Filing 20

OPINION. Signed by Judge Esther Salas on 3/2/2017. (ld, )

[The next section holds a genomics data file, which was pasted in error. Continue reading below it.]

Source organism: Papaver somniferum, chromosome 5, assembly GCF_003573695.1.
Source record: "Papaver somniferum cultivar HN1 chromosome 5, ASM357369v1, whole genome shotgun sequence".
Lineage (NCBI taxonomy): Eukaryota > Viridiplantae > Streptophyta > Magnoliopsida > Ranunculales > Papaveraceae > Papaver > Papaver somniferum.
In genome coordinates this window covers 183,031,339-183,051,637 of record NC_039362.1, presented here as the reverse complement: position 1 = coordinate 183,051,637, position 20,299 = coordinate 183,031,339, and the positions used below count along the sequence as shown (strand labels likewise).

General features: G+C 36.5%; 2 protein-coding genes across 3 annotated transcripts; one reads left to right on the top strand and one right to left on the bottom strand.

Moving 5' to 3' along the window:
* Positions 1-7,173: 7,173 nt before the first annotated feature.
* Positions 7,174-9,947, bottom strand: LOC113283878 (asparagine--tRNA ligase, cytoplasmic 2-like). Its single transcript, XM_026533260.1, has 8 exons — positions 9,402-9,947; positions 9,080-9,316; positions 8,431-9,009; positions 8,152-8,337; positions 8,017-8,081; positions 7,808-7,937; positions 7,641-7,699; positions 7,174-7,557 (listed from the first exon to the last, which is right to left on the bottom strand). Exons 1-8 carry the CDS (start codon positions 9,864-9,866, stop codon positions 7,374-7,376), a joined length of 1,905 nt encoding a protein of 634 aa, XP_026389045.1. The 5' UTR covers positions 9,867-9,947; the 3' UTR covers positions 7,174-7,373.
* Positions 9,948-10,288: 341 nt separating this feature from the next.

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NOT FOR PUBLICATION UNITED STATES DISTRICT COURT DISTRICT OF NEW JERSEY ________________________ MATTHEW J. BALLISTER, III, : : : Plaintiff, v. UNION CTY. PROSECUTOR'S HOMOCIDE TASK FORCE, et al., Defendants. : : : : : : : : Civil Action No. 15-7655 (ES) OPINION ________________________: SALAS, DISTRICT JUDGE Plaintiff Matthew J. Ballister (“Plaintiff”), a pre-trial detainee confined at Union County Jail in Elizabeth, New Jersey at the time of filing, seeks to bring this action in forma pauperis. Based on his affidavit of indigence, the Court previously granted Plaintiff’s application to proceed in forma pauperis pursuant to 28 U.S.C. § 1915(a) and ordered the Clerk of the Court to file the Complaint. (D.E. No. 2). At this time, the Court must review the Complaint, pursuant to 28 U.S.C. §§ 1915(e)(2) and 1915A, to determine whether it should be dismissed as frivolous or malicious, for failure to state a claim upon which relief may be granted, or because it seeks monetary relief from a defendant who is immune from such relief. 1 For the reasons set forth below, the Court concludes that the Complaint should be dismissed. 1 After he filed the Complaint in this matter, Plaintiff filed several lengthy letters and supplements. (See D.E. Nos. 3-8). Based on these subsequent filings, the Court entered an order advising Plaintiff that if he has additional facts or claims he wishes to raise, he must file an amended I. BACKGROUND In his 135-page Complaint, Plaintiff names the Union County Prosecutor’s Homicide Task Force; Detective Sergeant Jorge Jimenez; Detective Robert Henderson; Detective William Fuentes; Detective Sofia Santos; Union County Prosecutor Scott Peterson; Township of Union Municipal Court Prosecutor Michael Henn; Township of Union Police Department; Police Officer Salvatore Valentino; Union Police Department S.W.A.T. team; Police Officer Christopher Donnelly; Police Officer Thomas Ronan; Police Officer Christopher Baird; Police Officer Daniel Mitchell; Police Officer Thomas Florio; Police Officer Peter Simon; Police Officer Daniel Teleposky; Police Officer Tim Ford; Union Police Detective Anthony Sickinger; and Union Police Detective Lieutenant Perez, as Defendants. To the best the Court can determine, Plaintiff makes the following allegations against these Defendants. Against Defendant Union County Prosecutor’s Homicide Task Force, Plaintiff alleges that it employs the individuals who investigated the death of Plaintiff’s girlfriend, April Wychoff, and was responsible for the actions of those individuals during the arrest and interrogation of Plaintiff. (D.E. No. 1, Complaint (“Compl.”) 8-9). Plaintiff also makes similar allegations against the Union County Police Department and Emergency Response Team. (Id. at 59-62, 71-76). Against Defendants Jimenez and Henderson, Plaintiff alleges that they conspired to “bully, intimidate and coerce” friends and neighbors of Plaintiff and Ms. Wychoff. (Id. at 11). Specifically, they tried to convince Ms. Marlo Conklin to say that Plaintiff had murdered Ms. Wychoff. (Id.). Plaintiff further alleges that Defendant Jimenez illegally searched Plaintiff’s complaint which contains all issues. (D.E. No. 9). The Court further advised that if he elected not to file an amended complaint, the Court would consider only the facts and claims contained in the original Complaint. (Id.). Because Plaintiff did not file an amended complaint, the Court will screen only Plaintiff’s original Complaint. (D.E. No. 1). 2 home without a warrant on October 23, 2013. (Id. at 12). Plaintiff alleges that Defendant Jimenez conspired with the Union County Prosecutor’s Homicide Task Force, Sofia Santos, Detective Fuentes, Detective Henderson and the Union County Prosecutor’s Office to “slander, defame and destroy the character of [Plaintiff], to unlawfully and excessively charge him and slander and defame his character to the media.” (Id. at 13-14). Plaintiff alleges that Defendant Jimenez conspired with the Union County Prosecutor’s Office and the Homicide Task Force to “overcharge [him], falsely arrest [him], and charge [him] with multiples of the same crime.” (Id.). Plaintiff alleges that Defendant Jimenez conspired with Assistant Prosecutor Scott Peterson and Homicide Task Force Detective Sofia Santos and Detective William Fuentes to deny Plaintiff assistance of his counsel during “questioning.” 2 (Id. at 16). Plaintiff states that he repeatedly requested counsel during questioning but was denied access. (Id.). Plaintiff alleges that Defendant Henderson conspired with Prosecutor Scott Peterson to lie to the grand jury in order to indict Plaintiff on murder charges. (Id. at 19). Plaintiff also alleges that Defendant Henderson conspired with Assistant Prosecutor Michael Henn of the Union County Municipal Court to falsely charge Plaintiff with nine additional charges stemming from the night of Ms. Wychoff’s death. (Id. at 21). Plaintiff alleges that Defendants Henderson, Fuentes and Santos also conspired with the Union County Prosecutor’s Office and the Homicide Task Force to “slander and defame and destroy” the character and reputation of Plaintiff. (Id. at 25, 33, 41). Plaintiff alleges that Defendant Fuentes improperly arrested Plaintiff on October 23, 2013 outside of his home without a warrant. (Id. at 32). Plaintiff also alleges that Defendant Santos 2 Plaintiff uses the term “questioning”, however, later in the Complaint, he states that the officers were informed by the prosecutor that they could not ask Plaintiff any further questions unless he initiated the discussion. (Compl. at 45). 3 improperly charged him with first degree murder when there was “no weapon, no motive, no body, and no witnesses.” (Id. at 39). Plaintiff alleges that Prosecutor Paterson lied to the grand jury to procure an indictment against him on March 26, 2014. (Id.). Plaintiff alleges that Assistant Prosecutor Henn “approve[d] and collaborate[d]” with Detective Henderson to “wrongfully and falsely charge [Plaintiff] with many false charges that make no sense.” (Id. at 52). Plaintiff alleges that Defendant Henn did this because of a personal vendetta against Plaintiff which arose because he previously prosecuted a domestic violence case against Plaintiff which was dismissed. (Id.). Plaintiff alleges that Union County Police Officer Valentino took the statements of Plaintiff’s neighbors when they came to the police station to report that they had seen Ms. Wychoff’s lifeless body the night before, but it was no longer there the following morning. (Id. at 63-69). Plaintiff alleges that the officer violated his rights by not investigating their statements and simply writing up the report. (Id.). Plaintiff alleges that Defendant Police Officers Donnelly, Ronan, Baird, Mitchell, Florio, Simon, Teleposky and Ford illegally searched his home without a warrant on October 23, 2013. (Id. at 80). Plaintiff also alleges that these individuals falsely arrested him without a warrant on that same date. (Id. at 81). Plaintiff further alleges that these individuals conspired with the Homicide Task Force and Police Department to undertake these actions. (Id.). Plaintiff alleges that Defendants Detective Lieutenant Perez and Detective Sichinger authorized the use of “excessive and deadly force” by the Union County Police Department when they came to arrest him. (Id. at 84). Specifically, a full “SWAT” team entered his house in tactical gear and arrested him without a warrant. (Id. at 84). Plaintiff is seeking monetary and injunctive relief. (Id. at 135). 4 II. DISCUSSION A. Legal Standard 1. Standards for a Sua Sponte Dismissal Per the Prison Litigation Reform Act, Pub. L. No. 104-134, §§ 801-810, 110 Stat. 1321-66 to 1321-77 (April 26, 1996) (“PLRA”), district courts must review complaints in those civil actions in which a prisoner is proceeding in forma pauperis, see 28 U.S.C. § 1915(e)(2)(B), seeks redress against a governmental employee or entity, see 28 U.S.C. § 1915A(b), or brings a claim with respect to prison conditions, see 42 U.S.C. § 1997e. The PLRA directs district courts to sua sponte dismiss any claim that is frivolous, is malicious, fails to state a claim upon which relief may be granted, or seeks monetary relief from a defendant who is immune from such relief. This action is subject to sua sponte screening for dismissal under 28 U.S.C. §§ 1915(e)(2)(B) and 1915A because Plaintiff is a prisoner who is proceeding as an indigent. According to the Supreme Court’s decision in Ashcroft v. Iqbal, “a pleading that offers ‘labels or conclusions’ or ‘a formulaic recitation of the elements of a cause of action will not do.’” 556 U.S. 662, 678 (2009) (quoting Bell Atlantic Corp. v. Twombly, 550 U.S. 544, 555 (2007)). To survive sua sponte screening for failure to state a claim 3, the complaint must allege “sufficient factual matter” to show that the claim is facially plausible. Fowler v. UPMS Shadyside, 578 F.3d 203, 210 (3d Cir. 2009) (citation omitted). “A claim has facial plausibility when the plaintiff “The legal standard for dismissing a complaint for failure to state a claim pursuant to 28 U.S.C. § 1915(e)(2)(B)(ii) is the same as that for dismissing a complaint pursuant to Federal Rule of Civil Procedure 12(b)(6).” Schreane v. Seana, 506 F. App’x 120, 122 (3d Cir. 2012) (citing Allah v. Seiverling, 229 F.3d 220, 223 (3d Cir. 2000)); Mitchell v. Beard, 492 F. App’x 230, 232 (3d Cir. 2012) (discussing 42 U.S.C. § 1997e(c)(1)); Courteau v. United States, 287 F. App’x 159, 162 (3d Cir. 2008) (discussing 28 U.S.C. § 1915A(b)). 3 5 pleads factual content that allows the court to draw the reasonable inference that the defendant is liable for the misconduct alleged.” Belmont v. MB Inv. Partners, Inc., 708 F.3d 470, 483 n.17 (3d Cir. 2012) (quoting Iqbal, 556 U.S. at 678). Moreover, while pro se pleadings are liberally construed, “pro se litigants still must allege sufficient facts in their complaints to support a claim.” Mala v. Crown Bay Marina, Inc., 704 F.3d 239, 245 (3d Cir. 2013) (citation omitted) (emphasis added). 2. Section 1983 Actions A plaintiff may have a cause of action under 42 U.S.C. § 1983 for certain violations of his constitutional rights. Section 1983 provides in relevant part: Every person who, under color of any statute, ordinance, regulation, custom, or usage, of any State or Territory ... subjects, or causes to be subjected, any citizen of the United States or other person within the jurisdiction thereof to the deprivation of any rights, privileges, or immunities secured by the Constitution and laws, shall be liable to the party injured in an action at law, suit in equity, or other proper proceeding for redress . . . . Thus, to state a claim for relief under § 1983, a plaintiff must allege, first, the violation of a right secured by the Constitution or laws of the United States and, second, that the alleged deprivation was committed or caused by a person acting under color of state law. See West v. Atkins, 487 U.S. 42, 48 (1988); Malleus v. George, 641 F.3d 560, 563 (3d Cir. 2011). B. Analysis At the outset, the Court notes that Plaintiff has alleged conspiracies to violate his constitutional rights amongst almost every combination of defendants. (See, e.g., Compl. 11, 1314, 16, 19, 21). To demonstrate the existence of a conspiracy under § 1983, “a plaintiff must show that two or more conspirators reached an agreement to deprive him or her of a constitutional right under color of law.” Laurensau v. Romarowics, 528 F. App’x 136 (3d Cir. 2013) (internal 6 citations omitted). To plead a conspiracy claim properly, a plaintiff must allege “facts that plausibly suggest a meeting of the minds.” Great W. Mining & Mineral Co. v. Fox Rothschild LLP, 615 F.3d 159, 179 (3d Cir. 2010). The complaint must not plead merely a “conclusory allegation of agreement at some unidentified point.” Twombly, 550 U.S. at 557. Plaintiff has alleged no facts to support a conspiracy claim. He simply states that different combinations of defendants conspired to deprive him of various constitutional rights. Such sparse and conclusory allegations are insufficient to state a claim under Iqbal. See 556 U.S. at 678. Therefore, all conspiracy claims against all Defendants are dismissed without prejudice for failure to state a claim at this time. The Court also notes that Plaintiff includes a claim for a violation of his Fifth and Fourteenth Amendment due process rights against each defendant, along with the respective morespecific constitutional violation. However, the due process clause under the Fifth Amendment “only protects against federal governmental action and does not limit the actions of state officials.” See Caldwell v. Beard, 324 F. App’x 186, 189 (3d Cir. 2011) (citing Riley v. Camp, 130 F.3d 958, 972 n. 19 (11th Cir. 1997)); Nguyen v. U.S. Cath. Conf., 719 F.2d 52, 54 (1983) (“the limitations of the fifth amendment restrict only federal government action”); Bergdoll v. City of York, 515 F. App'x 165, 170 (3d Cir. 2013) (same); Thomas v. E. Orange Bd. of Educ., 998 F.Supp.2d 338, 351 (D.N.J. 2014) (“the Fifth Amendment restricts the actions of federal officials, not state actors .... [a p]laintiff cannot ground her Section 1983 claim in the Fifth Amendment”). With regard to the Fourteenth Amendment, though it is not clear, it appears that the facts supporting said claims are the same as those supporting his more-specific constitutional claims, i.e. Fourth Amendment, Sixth Amendment, etc. As such, these Fourteenth Amendment claims will be dismissed without prejudice. See Betts v. New Castle Youth Dev. Ctr., 621 F.3d 249, 260 (3d Cir. 2010) (“[u]nder 7 [the “more-specific-provision” rule], if a constitutional claim is covered by a specific constitutional provision, such as the Fourth or Eighth Amendment, the claim must be analyzed under the standard appropriate to that specific provision, not under the rubric of substantive due process.”) (internal citations omitted). 1. Union County Prosecutor’s Office Homicide Task Force, Union Township Police Department It is well established that a prosecutor’s office is not a “person” amenable to suit under § 1983. See Will v. Michigan Dep’t of State Police, 491 U.S. 58, 64, 70–71 (1989) (holding that state is not a “person” within the meaning of Section 1983); Gordon v. Berkeley Twp. Police, Civ. No. 10–5061, 2011 WL 2580473, at *4 (D.N.J. June 27, 2011) (holding that a “Prosecutor's Office” is not a “person” within the meaning of a Section 1983 suit) (citations omitted); Baker v. Lewis, Civ. No. 10–3438, 2010 WL 4117140, at *1 n. 1 (D.N.J. Oct.19, 2010) (same) (citations omitted); Martin v. Red Lion Police Dep't, 146 F. App’x, 558, 562 n. 3 (3d Cir. 2005). As such, to the extent that the Complaint can be read to include claims against the Prosecutor’s Office, those claims are dismissed with prejudice. Similarly, the claims against Union Township Police Department, including the Department’s S.W.A.T. team, must also be dismissed with prejudice. See Mikhaeil v. Santos, 646 F. App'x 158, 163 (3d Cir. 2016) (citing Bonenberger v. Plymouth Twp., 132 F.3d 20, 25 n. 4 (3d Cir. 1997)) (“although local governmental units may constitute ‘persons’ against whom suit may be lodged under § 1983, a city police department is a governmental sub-unit that is not distinct from the municipality of which it is a part”). To the extent the Task Force is not considered part of the Prosecutor’s Office, and construing the claims against the police department as claims against the township, the claims against these entities will still be dismissed. “[A] local government may not be sued under § 1983 8 for an injury inflicted solely by its employees or agents.” Andrews v. City of Philadelphia, 895 F.2d 1469, 1480 (3d Cir. 1990). “When a suit against a municipality is based on § 1983, the municipality can only be liable when the alleged constitutional transgression implements or executes a policy, regulation, or decision officially adopted by the governing body or informally adopted by custom.” Beck v. City of Pittsburgh, 89 F.3d 966, 971 (3d Cir. 1996) (citing Monell, 436 U.S. 658); see also McTernan v. City of York, PA, 564 F.3d 636, 657 (3d Cir. 2009). Thus, for government entity liability to attach under Monell, any injury must be inflicted by “execution of a government's policy or custom.” Santiago v. Warminster Twp., 629 F.3d 121, 135 (3d Cir. 2010) (citing Monell, 436 U.S. at 694). To satisfy the pleading standard for a Monell claim, a claimant “must identify a custom or policy, and specify what exactly that custom or policy was.” McTernan, 564 F.3d at 658 (citations omitted). Here, Plaintiff has not alleged facts about a policy or custom with any specificity and, therefore, any intended claims against the Task Force and Union Township are dismissed without prejudice. 2. Witness Tampering Plaintiff alleges that Defendant Jimenez and Defendant Henderson “intimidate[d] and influence[d]” the testimony of Marlo Conkin, one of Plaintiff’s neighbors. Plaintiff alleges that this violates his Sixth Amendment right to have “compulsory process for obtaining witnesses in the defendant’s favor.” (Compl. at 98). To prevail on a § 1983 claim predicated on the right to a fair trial, the plaintiff must show that the government’s alleged pretrial misconduct resulted in an unfair trial. See Anderson v. Venango Cty., Pa., 458 F. App’x 161, 165 (3d Cir. 2012) (citing Morgan v. Gertz, 166 F.3d 1307, 1310 (10th Cir.1999) (“[T]he withholding or destruction of evidence violates a criminal defendant's constitutional rights only if . . . the criminal defendant is denied a fair trial.”); Hensley 9 v. Carey, 818 F.2d 646, 649 (7th Cir. 1987) (the defendant “could not possibly have been deprived of his right to a fair trial since he was never tried”); see also Rogala v. Dist. of Columbia, 161 F.3d 44, 55–56 (D.C.Cir. 1998) (stating that no violation of the Sixth Amendment right to compulsory process occurs when the defendant is not tried)). The government’s violation of “a prophylactic rule” designed to protect the right to fair trial, without a violation of the right to a fair trial itself, does not support a claim under § 1983. Hensley, 818 F.2d at 649. Here, Plaintiff has not yet been tried. As a result, he has not yet been denied his right to a fair trial and it is mere speculation on his part as to what testimony Ms. Conklin will give and whether that testimony will be in his favor. This claim will therefore be dismissed without prejudice. 3. Illegal Search/Seizure and False Arrest The Fourth Amendment prohibits “unreasonable searches and seizures . . . .” U.S. Const. amend. IV. “Generally, for a seizure to be reasonable under the Fourth Amendment, it must be effectuated with a warrant based on probable cause.” United States v. Robertson, 305 F.3d 164, 167 (3d Cir. 2002). A seizure occurs when there is either (a) “a laying on of hands or application of physical force to restrain movement, even when it is ultimately unsuccessful,” or (b) submission to “a show of authority.” California v. Hodari D., 499 U.S. 621, 626 (1991). If a suspect in the absence of physical force does not submit to an officer's show of authority, there is no seizure and no Fourth Amendment claim. Id. at 626–27. “[T]he test for existence of a ‘show of authority’ is an objective one: not whether the citizen perceived that he was being ordered to restrict his movement, but whether the officer's words and actions would have conveyed that to a reasonable person.” Id. at 628. 10 A search of a home without a warrant is presumptively unreasonable under the Fourth Amendment. Payton v. New York, 445 U.S. 573, 586 (1980). There are several established exceptions to the warrant requirement, however, including exigent circumstances and consent. Steagald v. United States, 451 U.S. 204, 211 (1981). Exigent circumstances exist where “officers reasonably . . . believe that someone is in imminent danger.” Parkhurst v. Trapp, 77 F.3d 707, 711 (3d Cir. 1996) (emphasis omitted). For example, a search may be justified based on exigent circumstances by “hot pursuit of a fleeing felon,” “imminent destruction of evidence,” or “the need to prevent a suspect's escape.” Minnesota v. Olson, 495 U.S. 91, 100 (1990). Regardless of whether an exception applies, a warrantless search generally must be supported by probable cause. New Jersey v. T.L.O., 469 U.S. 325, 340 (1985). It is well established in the Third Circuit that an arrest without probable cause is a Fourth Amendment violation actionable under § 1983. See Berg v. Cnty of Allegheny, 219 F.3d 261, 268–69 (3d Cir. 2000) (collecting cases); see also Albright v. Oliver, 510 U.S. 266, 274 (1994) (a section 1983 claim for false arrest may be based upon an individual's Fourth Amendment right to be free from unreasonable seizures). To state a Fourth Amendment claim for false arrest, a plaintiff must allege two elements: “(1) that there was an arrest; and (2) that the arrest was made without probable cause.” James v. City of Wilkes–Barre, 700 F.3d 675, 680 (3d Cir. 2012) (citing Groman v. Twp. of Manalapan, 47 F.3d 628, 634 (3d Cir. 1995) and Dowling v. City of Phila., 855 F.2d 136, 141 (3d Cir. 1988)). Probable cause exists “whenever reasonably trustworthy information or circumstances within a police officer's knowledge are sufficient to warrant a person of reasonable caution to conclude that an offense has been committed by the person being arrested. United States v. Myers, 308 F.3d 251, 255 (3d Cir. 2002) (citing Beck v. State of Ohio, 379 U.S. 89, 91 (1964)). 11 Based on the allegations in the Complaint, it appears that Plaintiff is arguing that he was involuntarily taken from his house by Defendants Jimenez, Henderson, Fuentes, Santos, Police Officer Christopher Donnelly; Police Officer Thomas Ronan; Police Officer Christopher Baird; Police Officer Daniel Mitchell; Police Officer Thomas Florio; Police Officer Peter Simon; Police Officer Daniel Teleposky; Police Officer Tim Ford; Union Police Detective Anthony Sickinger; and Union Police Detective Lieutenant Perez, on October 23, 2013, without a warrant. He was then brought to the police station for questioning, where he remained for 12 hours. (Compl. at 98). However, the Complaint also alleges that he was arrested on October 23, 2013. (Id. at 99). It is unclear to the Court precisely when Plaintiff was arrested and whether he was arrested when he was removed from his house. More importantly, the Complaint also states that neighbors of Plaintiff went to police headquarters on October 23, 2013 to report that the night before, they had seen the “lifeless” body of Ms. Wychoff, with blood covering her face, in the driveway of Plaintiff and Ms. Wychoff’s home. (Compl. at 64). They further reported that, in the morning, the body was gone and the blood had been washed away. (Id.). It is not entirely clear from the Complaint whether the report by the neighbors at police headquarters occurred before or after Plaintiff was “seized” and the search of the home ensued. To the extent that the search and seizure occurred after the report from the neighbors, it would appear that exception to the warrant requirement applied because they had information that Ms. Wychoff was injured and perhaps in danger. See Ray v. Twp. of Warren, 626 F.3d 170, 177 (3d Cir. 2010) (citing United States v. Coles, 437 F.3d 361, 366 (3d Cir. 2006) (“Examples of exigent circumstances include, but are not limited to, hot pursuit of a suspected felon, the possibility that evidence may be removed or destroyed, and danger to the lives of officers or others”). It would also appear that the officers had probable cause because: Plaintiff was at the 12 house alone; the body of Ms. Wychoff had been seen bloody and lifeless in the driveway the prior evening; and the body and blood stains were gone the next morning. Nevertheless, given the lack of clarity as to the timeline of the events, the Court will dismiss these claims without prejudice. 4 4. Denial of Right to Counsel Plaintiff alleges that during the “interrogation” at the police station, Defendants Jimenez, Fuentes, Santos and Peterson “refused to notify” Plaintiff’s attorney from a previous matter that Plaintiff had asked for his assistance. (Compl. at 100). Plaintiff states that had Defendants contacted his attorney as requested, a statement “would have been made.” (Id. at 33). Because his attorney was not called, Plaintiff alleges that he missed his opportunity to make a statement and “the entire situation was made worse.” (Id.). Plaintiff alleges that this failure violated his Sixth Amendment right to counsel. The Constitution provides that “[i]n all criminal prosecutions, the accused shall enjoy the right . . . to 4 Likewise, based on the unclear timeline regarding the report about Ms. Wychoff’s body, the Court will also dismiss Plaintiff’s claims that the Defendants used excessive force when they blocked off his street and used a S.W.A.T. team in full combat gear with assault rifles. See Estate of Smith v. Marasco, 318 F.3d 497, 515-16 (3d Cir. 2003) (“To state a claim for excessive force as an unreasonable seizure under the Fourth Amendment, a plaintiff must show that a seizure occurred and that it was unreasonable…The test of reasonableness under the Fourth Amendment is whether, under the totality of the circumstances, the officers' actions are objectively reasonable in light of the facts and circumstances confronting them, without regard to their underlying intent or motivations…Factors to consider in making a determination of reasonableness include the severity of the crime at issue, whether the suspect poses an immediate threat to the safety of the officers or others, and whether he actively is resisting arrest or attempting to evade arrest by flight, as well as the possibility that the persons subject to the police action are themselves violent or dangerous, the duration of the action, whether the action takes place in the context of effecting an arrest, the possibility that the suspect may be armed, and the number of persons with whom the police officers must contend at one time”) (internal citations and quotations omitted). The question of whether the police were aware of the fact that Ms. Wychoff’s body had been seen bloody and lifeless in the driveway the night before but had since been removed would certainly be relevant to this analysis. 13 have the Assistance of Counsel for his defence.” U.S. Const. amend. VI. The Sixth Amendment right to counsel “exists to protect the accused during trial-type confrontations with the prosecutor.” United States v. Gouveia, 467 U.S. 180, 190 (1984). The Supreme Court “ha[s] long recognized that the right to counsel attaches only at or after the initiation of adversary judicial proceedings against the defendant,” id. at 187, “whether by way of formal charge, preliminary hearing, indictment, information, or arraignment,” Kirby v. Illinois, 406 U.S. 682, 688–89 (1972) (plurality opinion). The Supreme Court “ha[s] never held that the right to counsel attaches at the time of arrest.” Gouveia, 467 U.S. at 190. “[B]efore proceedings are initiated a suspect in a criminal investigation has no constitutional right to the assistance of counsel.” Davis v. United States, 512 U.S. 452, 457 (1994); James v. York Cty. Police Dep't, 160 F. App'x 126, 132 (3d Cir. 2005). Here, as stated above, the exact timeline of Plaintiff’s criminal proceedings is unclear. Though it does not seem that “adversary judicial proceedings” had been initiated at that juncture, thereby rendering the Sixth Amendment inapplicable, the Court cannot definitely determine that is correct. As such, this claim will be dismissed without prejudice under Iqbal. To the extent Plaintiff is alleging that this refusal somehow violated his Fifth Amendment right against compelled self-incrimination, the Court notes that the failure of a government agent to provide a lawyer during interrogation once one is requested, does not, in and of itself, give rise to a claim under 42 U.S.C. § 1983. See Ojo v. Luong, No. 14-4347, 2015 WL 1808514, at *5 (D.N.J. Apr. 21, 2015) (citing Chavez v. Martinez, 538 U.S. 760, 773 (2003); see Giuffre v. Bissell, 31 F.3d 1241, 1256 (3d Cir. 1994) (“violations of the prophylactic Miranda procedures do not amount to violations of the constitution itself . . . the ‘right to counsel’ during custodial interrogation recognized in Miranda . . . is merely a procedural safeguard, and not a substantive right”); see also Renda v. King, 347 F.3d 550, 557 (3d Cir. 2003) (upholding Giuffre). A Miranda 14 claim only becomes actionable under § 1983 when a statement elicited in the absence of those warnings is used at Plaintiff’s criminal trial. Chavez, 538 U.S. at 773; see also Large v. Cty. Of Montgomery, 307 F. App'x 606, 607 (3d Cir. 2009). Here, it does not appear that Plaintiff even made a statement, and certainly no statement has yet been introduced at trial. (Compl. at 33). Therefore, this claim will be dismissed without prejudice. Large, 307 F. App'x at 607; Renda 347 F.3d at 559; Ojo, 2015 WL 1808514, at *5. 5. Grand Jury Testimony Plaintiff alleges that Defendant Henderson gave untruthful testimony to the grand jury on March 26, 2014. (Compl. at 103). However, the Supreme Court has unanimously held that grand jury witnesses, like trial witnesses, have “absolute immunity from any § 1983 claim based on the witness testimony.” Rehberg v. Paulk, 132 S.Ct. 1497, 1506 (2012); see also Peteete v. Asbury Park Police Dep't, 477 F. App'x 887, 889–90 (3d Cir. 2012). The Supreme Court noted that “[d]espite the broad terms of § 1983, this Court has long recognized that the statute was not meant to effect a radical departure from ordinary tort law and the common-law immunities applicable in tort suits.” Rehberg, 132 S.Ct. at 1502. “Immunities well grounded in history and reason, were not somehow eliminated by covert inclusion in the general language of § 1983.” Id. (internal citations and quotations omitted). Defendant Henderson is therefore entitled to absolute immunity for his testimony before the grand jury, and this claim must be dismissed with prejudice. 6. Prosecutorial Misconduct Plaintiff alleges that Defendant Peterson “perjured himself” and lied to the grand jury on March 26, 2014. (Compl. at 116). Specifically, Plaintiff argues that Defendant Peterson inaccurately described various pieces of evidence to the grand jury which were unfavorable to Plaintiff. (Id.). 15 Defendant Peterson has absolute prosecutorial immunity for these actions because the alleged constitutional violations involve the prosecutor’s presentation of evidence to the grand jury and failure to present exonerating evidence to the grand jury, conduct which is immune from suit for damages. See Imbler v. Pachtman, 424 U.S. 409, 430 (1970) (“in initiating a prosecution and in presenting the State's case, the prosecutor is immune from a civil suit for damages under § 1983”); Michaels v. New Jersey, 222 F.3d 118, 121-22 (3d Cir. 2000) (quoting Buckley v. Fitzsimmons, 20 F.3d 789, 795 (7th Cir. 1994) (“Prosecutors are entitled to absolute immunity for actions as advocates before the grand jury and at trial even if they present unreliable or wholly fictitious proofs”); Moore v. Middlesex Cnty. Prosecutors Office, 503 F. App'x 108, 109-10 (3d Cir. 2012) (per curiam) (dismissal of complaint with prejudice based on absolute prosecutorial immunity was proper). As such, this claim against Defendant Peterson will be dismissed with prejudice. 7. Failure to Investigate Plaintiff alleges that Police Officer Salvatore Valentino failed to conduct any investigation when Plaintiff’s neighbors came to the police station to report that they had seen Ms. Wychoff’s body in the driveway, but instead “went right to murder.” (Compl. at 122). However, police do not have a constitutional duty to investigate a defendant’s protestations of innocence or to search for evidence of affirmative defenses prior to making an arrest. See, e.g., Merkle v. Upper Dublin Sch. Dist., 211 F.3d 782, 790 n. 8 (3d Cir. 2000) (stating police officer is “not required to undertake an exhaustive investigation in order to validate the probable cause that, in his mind, already existed”). Because Officer Valentino was under no constitutional duty to investigate any affirmative defenses for Plaintiff before an arrest, this claim will be dismissed without prejudice. 16 III. CONCLUSION For the foregoing reasons, Union County Prosecutor’s Office and Union Township Police Department will be dismissed with prejudice pursuant to 28 U.S.C. §§ 1915 and 1915A for failure to state a claim upon which relief may be granted. The claim against Defendant Henderson for his testimony to the grand jury, and against Defendant Peterson for his presentation of the case to the grand jury, will also be dismissed with prejudice. All other claims will be dismissed without prejudice. 5 Because it is conceivable that Plaintiff may be able to supplement his pleading with facts sufficient to overcome the deficiencies noted herein, the Court will grant Plaintiff leave to move to re-open this case and to file an amended complaint. 6 An appropriate Order follows. s/ Esther Salas Esther Salas, U.S.D.J. 5 To the extent the Complaint raises claims under New Jersey state law, the Court declines to exercise supplemental jurisdiction. See 28 U.S.C. § 1367(c)(3) (district courts may decline to exercise supplemental jurisdiction over a claim if the court has dismissed all claim's over which it has original jurisdiction). 6 Plaintiff should note that when an amended complaint is filed, it supersedes the original and renders it of no legal effect, unless the amended complaint specifically refers to or adopts the earlier pleading. See West Run Student Housing Associates, LLC v. Huntington National Bank, 712 F.3d 165, 171 (3d Cir. 2013)(collecting cases); see also 6 CHARLES ALAN WRIGHT ARTHUR R. MILLER, FEDERAL PRACTICE AND PROCEDURE § 1476 (3d ed. 2008). To avoid confusion, the safer practice is to submit an amended complaint that is complete in itself. Id. If he submits an amended complaint, Plaintiff is also reminded of the dictates of Federal Rule of Civil Procedure 8(a), which requires “a short and plain statement of the claim.” FED. R. CIV. P. 8(a) (emphasis added). 17